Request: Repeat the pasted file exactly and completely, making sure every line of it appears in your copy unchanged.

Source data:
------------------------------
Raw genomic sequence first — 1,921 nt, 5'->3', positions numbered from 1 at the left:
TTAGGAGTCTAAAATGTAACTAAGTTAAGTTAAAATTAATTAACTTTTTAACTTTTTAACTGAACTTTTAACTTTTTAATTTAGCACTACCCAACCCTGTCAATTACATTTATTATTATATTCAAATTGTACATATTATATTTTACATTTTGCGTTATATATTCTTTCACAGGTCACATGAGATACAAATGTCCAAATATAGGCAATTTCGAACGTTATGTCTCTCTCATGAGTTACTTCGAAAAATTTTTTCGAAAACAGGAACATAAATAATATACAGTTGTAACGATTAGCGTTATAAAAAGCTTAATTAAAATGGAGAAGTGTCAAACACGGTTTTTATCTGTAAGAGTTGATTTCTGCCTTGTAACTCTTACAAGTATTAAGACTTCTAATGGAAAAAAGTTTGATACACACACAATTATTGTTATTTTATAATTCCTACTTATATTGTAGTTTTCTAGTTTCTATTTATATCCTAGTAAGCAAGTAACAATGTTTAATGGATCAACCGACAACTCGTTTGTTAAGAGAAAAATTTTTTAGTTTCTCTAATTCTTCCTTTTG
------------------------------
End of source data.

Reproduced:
Raw genomic sequence first — 1,921 nt, 5'->3', positions numbered from 1 at the left:
TTAGGAGTCTAAAATGTAACTAAGTTAAGTTAAAATTAATTAACTTTTTAACTTTTTAACTGAACTTTTAACTTTTTAATTTAGCACTACCCAACCCTGTCAATTACATTTATTATTATATTCAAATTGTACATATTATATTTTACATTTTGCGTTATATATTCTTTCACAGGTCACATGAGATACAAATGTCCAAATATAGGCAATTTCGAACGTTATGTCTCTCTCATGAGTTACTTCGAAAAATTTTTTCGAAAACAGGAACATAAATAATATACAGTTGTAACGATTAGCGTTATAAAAAGCTTAATTAAAATGGAGAAGTGTCAAACACGGTTTTTATCTGTAAGAGTTGATTTCTGCCTTGTAACTCTTACAAGTATTAAGACTTCTAATGGAAAAAAGTTTGATACACACACAATTATTGTTATTTTATAATTCCTACTTATATTGTAGTTTTCTAGTTTCTATTTATATCCTAGTAAGCAAGTAACAATGTTTAATGGATCAACCGACAACTCGTTTGTTAAGAGAAAAATTTTTTAGTTTCTCTAATTCTTCCTTTTG